Boom and gloom

Practice area focus in Latin Lawyer Volume 15 Issue 4

Friday, 17 June 2016 (8 months ago) by Joe Rowley

Record numbers of requests for bankruptcy and insolvency advice has helped create a profitable niche within Brazil’s legal market. In the second of two articles, Joe Rowley finds out how the country’s legal firms are positioning themselves to take advantage.

Over the life cycle of the average business, it is the corporate equivalent of suddenly being struck with a serious illness. After decades of excellent financial health, a company’s vital signs rapidly deteriorate and it suddenly finds itself deep in the red. Whether because of reckless management or environmental factors, the company finds itself fighting for survival. It is time to call in the insolvency and restructuring experts.

Over the last two years, it would not be too much of an exaggeration to claim that Brazil has been experiencing something of a bankruptcy epidemic. In the first quarter of 2016, applications for bankruptcy protection were 165 per cent higher than the same period last year, according to Boa Vista SCPC, a credit reporting service. Other figures compiled by credit research bureau Serasa Experian showed an increase of 114 per cent in the number of companies filing for judicial reorganisation over the same period, the highest level for the first quarter since Brazil’s bankruptcy law entered into force in 2005.

However, while such statistics may make a diagnosis of Brazil’s economic vitals far from optimistic, for the country’s bankruptcy and insolvency lawyers, the sharp rise in companies under financial stress has contributed to a healthy boost in revenues. “The market is booming and it looks like it will continue booming for some time, even if the political situation gets calmer,” says Pinheiro Guimarães - Advogados partner Eduardo Mattar. “Even if that is the case, the economy will take longer to recover, and that means the restructuring market will continue to be very active.”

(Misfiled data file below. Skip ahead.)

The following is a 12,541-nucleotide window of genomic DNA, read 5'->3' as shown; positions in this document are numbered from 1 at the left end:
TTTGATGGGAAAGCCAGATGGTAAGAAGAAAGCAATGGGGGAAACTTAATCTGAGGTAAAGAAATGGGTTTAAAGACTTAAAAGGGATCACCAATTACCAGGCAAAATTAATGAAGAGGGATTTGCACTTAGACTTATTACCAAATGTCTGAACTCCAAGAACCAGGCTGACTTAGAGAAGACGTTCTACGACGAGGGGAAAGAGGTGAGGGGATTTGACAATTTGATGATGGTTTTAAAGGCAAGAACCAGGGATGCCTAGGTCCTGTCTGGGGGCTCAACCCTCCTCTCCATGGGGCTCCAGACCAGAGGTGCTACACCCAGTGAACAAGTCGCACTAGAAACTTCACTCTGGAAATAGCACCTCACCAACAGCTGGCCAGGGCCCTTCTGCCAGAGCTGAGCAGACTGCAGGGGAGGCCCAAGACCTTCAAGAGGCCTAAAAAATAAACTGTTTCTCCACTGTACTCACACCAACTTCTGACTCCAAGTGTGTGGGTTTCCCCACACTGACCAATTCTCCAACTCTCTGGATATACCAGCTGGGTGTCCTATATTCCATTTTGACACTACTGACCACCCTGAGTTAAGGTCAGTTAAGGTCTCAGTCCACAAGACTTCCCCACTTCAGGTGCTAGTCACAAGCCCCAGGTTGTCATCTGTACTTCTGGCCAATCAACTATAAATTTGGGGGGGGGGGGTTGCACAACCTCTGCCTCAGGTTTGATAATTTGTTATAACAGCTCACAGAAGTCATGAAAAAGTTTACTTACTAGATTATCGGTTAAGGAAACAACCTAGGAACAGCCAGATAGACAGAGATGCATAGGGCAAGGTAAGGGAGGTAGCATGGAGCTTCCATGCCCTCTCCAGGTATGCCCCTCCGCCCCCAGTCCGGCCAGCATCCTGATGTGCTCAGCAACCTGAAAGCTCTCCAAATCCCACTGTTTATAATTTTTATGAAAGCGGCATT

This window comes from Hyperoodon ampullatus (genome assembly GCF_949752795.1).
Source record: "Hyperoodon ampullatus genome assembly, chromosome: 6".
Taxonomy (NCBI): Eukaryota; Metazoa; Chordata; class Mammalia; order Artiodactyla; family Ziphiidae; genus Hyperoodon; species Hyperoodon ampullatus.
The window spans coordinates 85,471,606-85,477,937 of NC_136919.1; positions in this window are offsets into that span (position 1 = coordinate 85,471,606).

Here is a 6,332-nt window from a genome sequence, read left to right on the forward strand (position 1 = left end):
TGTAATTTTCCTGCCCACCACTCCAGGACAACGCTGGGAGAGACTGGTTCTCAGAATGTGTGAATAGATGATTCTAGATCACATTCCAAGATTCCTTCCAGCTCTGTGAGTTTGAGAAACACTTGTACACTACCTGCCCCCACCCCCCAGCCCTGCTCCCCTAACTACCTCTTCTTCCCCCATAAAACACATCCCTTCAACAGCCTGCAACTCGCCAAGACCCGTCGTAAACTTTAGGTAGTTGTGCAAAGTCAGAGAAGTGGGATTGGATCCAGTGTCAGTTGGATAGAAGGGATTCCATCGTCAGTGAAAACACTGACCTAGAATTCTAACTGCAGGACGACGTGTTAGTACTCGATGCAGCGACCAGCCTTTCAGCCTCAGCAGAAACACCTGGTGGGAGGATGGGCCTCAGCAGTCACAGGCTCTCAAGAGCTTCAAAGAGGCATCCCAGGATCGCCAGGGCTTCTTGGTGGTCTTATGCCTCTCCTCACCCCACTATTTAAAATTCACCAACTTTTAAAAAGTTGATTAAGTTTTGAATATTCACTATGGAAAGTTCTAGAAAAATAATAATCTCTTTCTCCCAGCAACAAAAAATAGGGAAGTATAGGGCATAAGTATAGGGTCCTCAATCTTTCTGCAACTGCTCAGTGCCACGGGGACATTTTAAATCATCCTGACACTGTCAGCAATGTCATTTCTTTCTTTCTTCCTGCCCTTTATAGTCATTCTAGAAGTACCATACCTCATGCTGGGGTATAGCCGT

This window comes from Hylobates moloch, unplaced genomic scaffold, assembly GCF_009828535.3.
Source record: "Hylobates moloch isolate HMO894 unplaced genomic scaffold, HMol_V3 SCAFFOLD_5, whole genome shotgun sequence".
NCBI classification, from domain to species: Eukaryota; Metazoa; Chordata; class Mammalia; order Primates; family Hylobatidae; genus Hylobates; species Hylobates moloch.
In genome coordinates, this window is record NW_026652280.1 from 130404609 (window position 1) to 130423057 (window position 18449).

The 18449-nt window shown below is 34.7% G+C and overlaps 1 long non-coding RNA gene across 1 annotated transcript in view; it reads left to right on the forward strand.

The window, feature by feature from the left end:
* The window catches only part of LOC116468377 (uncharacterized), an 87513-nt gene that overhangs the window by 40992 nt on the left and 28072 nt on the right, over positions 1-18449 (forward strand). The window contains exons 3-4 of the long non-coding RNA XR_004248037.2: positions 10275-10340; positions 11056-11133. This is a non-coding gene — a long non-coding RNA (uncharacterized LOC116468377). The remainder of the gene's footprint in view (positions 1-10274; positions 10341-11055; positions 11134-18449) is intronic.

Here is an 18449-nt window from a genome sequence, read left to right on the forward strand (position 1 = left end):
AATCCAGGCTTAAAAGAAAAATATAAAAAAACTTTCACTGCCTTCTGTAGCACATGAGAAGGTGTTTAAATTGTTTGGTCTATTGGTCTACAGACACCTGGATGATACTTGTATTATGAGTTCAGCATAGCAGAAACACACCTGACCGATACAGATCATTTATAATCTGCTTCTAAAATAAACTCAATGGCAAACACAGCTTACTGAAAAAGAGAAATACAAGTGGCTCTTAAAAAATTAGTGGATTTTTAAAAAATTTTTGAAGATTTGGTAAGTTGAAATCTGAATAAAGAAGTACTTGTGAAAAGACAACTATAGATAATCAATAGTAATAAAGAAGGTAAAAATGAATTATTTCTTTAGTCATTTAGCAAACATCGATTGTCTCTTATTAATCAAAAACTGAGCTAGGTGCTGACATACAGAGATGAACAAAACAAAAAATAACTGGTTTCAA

Mercury rising

Brazil’s leading bankruptcy lawyers say demand has never been hotter for their particular expertise. For example, Felsberg Advogados, which has one of the largest and best-regarded restructuring practices in Brazil, witnessed an increase of around 50 per cent over the last year, while family-run boutique Renato Mange Advogados Associados, which has been providing bankruptcy advice for three generations, says the number of clients on its books has steadily increased since 2013. The type of work demanded is also becoming more diverse. Rio-based Galdino, Coelho, Mendes, Advogados, for example, says clients are not only requesting assistance on restructuring and bankruptcy cases, but also individual insolvency. Full service firms, such as Pinheiro Neto Advogados, Demarest Advogados and Machado, Meyer, Sendacz e Opice Advogados are featuring on more high-profile restructuring cases and raising their profile in a market traditionally dominated by specialists.

Soaring demand has led firms to invest heavily in expanding both their headcount and service offering. Among the most aggressive is Felsberg Advogados, which culminated a 12-month hiring spree in April with the addition of insolvency, arbitration and litigation lawyer Fabiana Bruno Solano Pereira alongside another partner. More recently, Souza, Cescon, Barrieu & Flesch Advogados scored a high-profile coup by poaching Fábio Rosas from TozziniFreire Advogados to head its restructuring areas, while a year earlier, Dias Carneiro, Arystóbulo, Flores, Sanches, Turkienicz, Amendola, Waisberg and Thomaz Bastos Advogados made waves by hiring two bankruptcy and arbitration lawyers, including former name partner Ivo Waisberg from Costa e Tavares Paes Sociedade de Advogados. Meanwhile, steady growth at Renato Mange Advogados Associados saw the firm double the number of associates on its payroll, while organic growth at Soares Bumachar Chagas Barros Advogados has made the firm’s insolvency and restructuring practice its largest, with nine lawyers dedicated to the area.